Jeff Fisher: Rams were 'closer than people think' to keeping Janoris Jenkins

Keeping Janoris Jenkins was a priority for the Rams, but ultimately the price got too high. "I was disappointed. ... I expected that we were going to get things worked out," says coach Jeff Fisher. Dilip Vishwanat/Getty Images

Before free agency even began, the Los Angeles Rams made it abundantly clear that keeping their own key free agents was going to be the top priority. At the NFL scouting combine in February, coach Jeff Fisher and general manager Les Snead took it a step further and pointed to the retention of their secondary as the primary focus.

That meant the Rams were intent on keeping cornerbacks Trumaine Johnson and Janoris Jenkins as well as safeties Rodney McLeod and Mark Barron. It was an arduous task, to be sure, but one that the Rams didn't believe to be impossible.

Realistically, the Rams knew that they might lose one of those players but didn't expect that two would eventually depart. When all was said and done, though, the Rams watched Jenkins head to the New York Giants and McLeod land with the Philadelphia Eagles as both players scored lucrative long-term contracts with a combined $45.8 million in guarantees.

In McLeod's case, the negotiations eventually went to a price the Rams were uncomfortable paying so they couldn't have been surprised when he decided to leave. But things were a bit different for Jenkins, according to Fisher.

"We were a lot closer than people think," Fisher said. "I was disappointed. I thought we were, I thought we’d get, he really wanted to come back. I spoke to him several times during the process and prior to the process. I expected that we were going to get things worked out."

The Rams and Jenkins had been working on a potential extension for over a year, with the Rams offering up to around $8 million annually last preseason. Jenkins cut off those conversations at the week 6 bye, saying he wanted to focus on football. Talks resumed in earnest late in the season as the Rams hoped to get a deal done with Jenkins before free agency so they could still use the franchise tag on Johnson, thus locking up both starting corners.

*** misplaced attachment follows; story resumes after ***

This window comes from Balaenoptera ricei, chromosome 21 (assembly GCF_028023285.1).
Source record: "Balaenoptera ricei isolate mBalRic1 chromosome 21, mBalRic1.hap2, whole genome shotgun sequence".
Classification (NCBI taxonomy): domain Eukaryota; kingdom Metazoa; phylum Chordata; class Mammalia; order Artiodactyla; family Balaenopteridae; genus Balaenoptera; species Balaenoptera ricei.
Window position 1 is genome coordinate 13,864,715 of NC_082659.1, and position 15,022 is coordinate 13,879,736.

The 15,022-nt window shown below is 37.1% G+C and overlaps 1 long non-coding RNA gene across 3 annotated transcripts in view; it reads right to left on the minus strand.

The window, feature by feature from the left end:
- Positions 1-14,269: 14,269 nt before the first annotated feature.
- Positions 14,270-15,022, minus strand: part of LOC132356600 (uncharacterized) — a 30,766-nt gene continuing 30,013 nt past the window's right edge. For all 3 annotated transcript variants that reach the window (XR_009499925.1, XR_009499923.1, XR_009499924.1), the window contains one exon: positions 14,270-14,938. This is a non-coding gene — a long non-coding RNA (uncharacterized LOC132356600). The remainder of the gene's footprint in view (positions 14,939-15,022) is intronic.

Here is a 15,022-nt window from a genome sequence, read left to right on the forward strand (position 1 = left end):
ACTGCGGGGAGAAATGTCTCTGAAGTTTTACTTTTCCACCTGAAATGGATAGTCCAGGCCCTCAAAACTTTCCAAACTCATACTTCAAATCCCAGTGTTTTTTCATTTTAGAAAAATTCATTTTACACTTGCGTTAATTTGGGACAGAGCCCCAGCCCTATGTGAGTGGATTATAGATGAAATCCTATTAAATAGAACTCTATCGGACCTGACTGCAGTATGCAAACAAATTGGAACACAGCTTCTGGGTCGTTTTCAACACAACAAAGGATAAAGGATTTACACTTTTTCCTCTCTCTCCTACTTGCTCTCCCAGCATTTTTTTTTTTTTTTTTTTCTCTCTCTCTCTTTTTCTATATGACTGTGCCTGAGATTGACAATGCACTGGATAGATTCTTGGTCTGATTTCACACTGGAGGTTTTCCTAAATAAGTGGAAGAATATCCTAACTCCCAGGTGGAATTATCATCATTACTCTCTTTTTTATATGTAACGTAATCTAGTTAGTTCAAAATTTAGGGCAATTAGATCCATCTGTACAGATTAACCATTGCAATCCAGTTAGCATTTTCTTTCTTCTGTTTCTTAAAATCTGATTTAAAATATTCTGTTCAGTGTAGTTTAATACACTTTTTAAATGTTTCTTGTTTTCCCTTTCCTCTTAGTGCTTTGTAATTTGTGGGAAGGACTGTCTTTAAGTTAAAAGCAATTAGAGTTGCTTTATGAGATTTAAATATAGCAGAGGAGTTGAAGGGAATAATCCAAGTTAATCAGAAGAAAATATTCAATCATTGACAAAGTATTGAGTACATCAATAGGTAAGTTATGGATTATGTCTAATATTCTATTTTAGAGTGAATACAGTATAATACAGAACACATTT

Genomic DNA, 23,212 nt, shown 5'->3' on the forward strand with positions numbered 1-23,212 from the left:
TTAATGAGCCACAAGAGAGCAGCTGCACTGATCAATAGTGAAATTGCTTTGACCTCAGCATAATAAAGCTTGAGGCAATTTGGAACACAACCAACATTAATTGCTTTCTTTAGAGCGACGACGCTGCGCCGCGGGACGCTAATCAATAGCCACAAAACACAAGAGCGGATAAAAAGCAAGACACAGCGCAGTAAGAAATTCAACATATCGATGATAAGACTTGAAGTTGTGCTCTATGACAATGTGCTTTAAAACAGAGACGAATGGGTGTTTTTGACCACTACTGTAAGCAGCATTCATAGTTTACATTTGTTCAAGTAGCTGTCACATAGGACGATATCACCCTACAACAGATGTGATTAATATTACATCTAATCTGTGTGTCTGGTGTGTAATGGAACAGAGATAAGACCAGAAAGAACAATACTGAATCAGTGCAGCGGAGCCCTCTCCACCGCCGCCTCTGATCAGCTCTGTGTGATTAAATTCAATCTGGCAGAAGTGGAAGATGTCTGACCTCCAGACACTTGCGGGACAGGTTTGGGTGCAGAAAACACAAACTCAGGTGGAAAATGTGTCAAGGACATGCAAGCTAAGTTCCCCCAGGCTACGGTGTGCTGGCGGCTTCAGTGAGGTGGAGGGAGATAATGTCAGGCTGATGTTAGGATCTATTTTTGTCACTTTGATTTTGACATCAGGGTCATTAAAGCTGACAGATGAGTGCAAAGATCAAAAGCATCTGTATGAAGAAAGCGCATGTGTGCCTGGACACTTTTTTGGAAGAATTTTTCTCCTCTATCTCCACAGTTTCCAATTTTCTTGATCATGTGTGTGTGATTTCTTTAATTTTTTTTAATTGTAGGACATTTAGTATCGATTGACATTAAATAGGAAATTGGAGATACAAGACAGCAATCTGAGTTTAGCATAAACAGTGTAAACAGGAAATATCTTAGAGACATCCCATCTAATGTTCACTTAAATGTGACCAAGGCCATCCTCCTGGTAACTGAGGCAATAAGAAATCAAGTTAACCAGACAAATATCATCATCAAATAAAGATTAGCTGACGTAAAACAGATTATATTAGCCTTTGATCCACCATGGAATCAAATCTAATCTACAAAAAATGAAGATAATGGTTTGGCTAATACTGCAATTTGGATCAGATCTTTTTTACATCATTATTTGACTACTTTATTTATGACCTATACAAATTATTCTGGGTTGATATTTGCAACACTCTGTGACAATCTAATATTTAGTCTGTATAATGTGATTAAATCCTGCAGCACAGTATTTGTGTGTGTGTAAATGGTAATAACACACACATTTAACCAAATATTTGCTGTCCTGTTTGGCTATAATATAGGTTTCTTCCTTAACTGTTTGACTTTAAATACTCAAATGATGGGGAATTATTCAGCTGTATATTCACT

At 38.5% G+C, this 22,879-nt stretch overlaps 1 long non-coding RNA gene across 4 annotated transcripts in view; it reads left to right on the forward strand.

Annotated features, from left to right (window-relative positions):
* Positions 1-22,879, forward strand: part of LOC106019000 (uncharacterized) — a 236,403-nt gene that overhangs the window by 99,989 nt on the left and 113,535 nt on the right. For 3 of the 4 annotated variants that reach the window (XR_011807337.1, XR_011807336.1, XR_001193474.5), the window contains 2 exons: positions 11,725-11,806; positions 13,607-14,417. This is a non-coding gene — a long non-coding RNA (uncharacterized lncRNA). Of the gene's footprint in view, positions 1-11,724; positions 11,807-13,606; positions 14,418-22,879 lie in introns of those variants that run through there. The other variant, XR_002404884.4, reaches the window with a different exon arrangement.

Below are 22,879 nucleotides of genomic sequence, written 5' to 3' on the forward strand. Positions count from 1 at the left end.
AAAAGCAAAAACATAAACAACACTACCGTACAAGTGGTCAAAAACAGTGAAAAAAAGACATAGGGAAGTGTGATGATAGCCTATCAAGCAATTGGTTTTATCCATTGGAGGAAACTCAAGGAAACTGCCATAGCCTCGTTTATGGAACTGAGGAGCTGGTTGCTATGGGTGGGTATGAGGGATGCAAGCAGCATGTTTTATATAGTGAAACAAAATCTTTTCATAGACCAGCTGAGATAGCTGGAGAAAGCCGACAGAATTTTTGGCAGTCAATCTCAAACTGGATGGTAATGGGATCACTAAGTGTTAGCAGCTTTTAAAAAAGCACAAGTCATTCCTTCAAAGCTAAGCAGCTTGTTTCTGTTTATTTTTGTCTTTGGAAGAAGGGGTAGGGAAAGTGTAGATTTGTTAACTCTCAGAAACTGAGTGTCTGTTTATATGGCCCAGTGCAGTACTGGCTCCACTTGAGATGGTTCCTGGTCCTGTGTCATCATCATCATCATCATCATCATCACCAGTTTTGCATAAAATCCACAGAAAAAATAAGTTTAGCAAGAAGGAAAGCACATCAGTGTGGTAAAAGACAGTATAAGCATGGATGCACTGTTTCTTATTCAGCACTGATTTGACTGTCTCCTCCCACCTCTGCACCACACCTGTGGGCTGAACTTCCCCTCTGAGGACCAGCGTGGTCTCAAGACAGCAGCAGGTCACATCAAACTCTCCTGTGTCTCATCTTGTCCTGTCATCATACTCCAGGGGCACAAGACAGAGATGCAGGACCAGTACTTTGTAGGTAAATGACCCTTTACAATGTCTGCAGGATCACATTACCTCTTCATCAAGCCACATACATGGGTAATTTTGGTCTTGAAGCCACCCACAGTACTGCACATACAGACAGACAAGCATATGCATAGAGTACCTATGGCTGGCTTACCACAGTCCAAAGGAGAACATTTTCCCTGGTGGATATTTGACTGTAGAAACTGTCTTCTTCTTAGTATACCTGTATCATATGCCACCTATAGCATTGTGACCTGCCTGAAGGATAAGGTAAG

Despite reports of the Rams upping their offer, it simply wasn't enough to prevent Jenkins from wanting to test the market. All along, Jenkins and his camp were aiming to start the bidding in the range of the $10.5 million annual salary cornerback Byron Maxwell got from Philadelphia in 2015. After a last-minute agent change, Jenkins had no shortage of suitors when the league opened its negotiating window a couple of days before free agency started.

Even as the new league year opened, the Rams stayed in the mix.

"And then the money did take off," Fisher said. "The market was there. But we were a lot closer than people think. So I was disappointed to see him go. But you know this is the first time since we’ve been here or we’ve had to deal with unrestricted free agency because we drafted them four years ago and we developed them. Try and keep them all, you can’t. The staff did a great job, especially developing the defensive backs."

Ultimately, Jenkins landed a five-year, $62.5 million deal -- a $12.5 million annual average that places him among the highest-paid cornerbacks in the league. Apparently, the Rams were willing to consider doing something similar but, in the game of free agency, there's no prize for second place.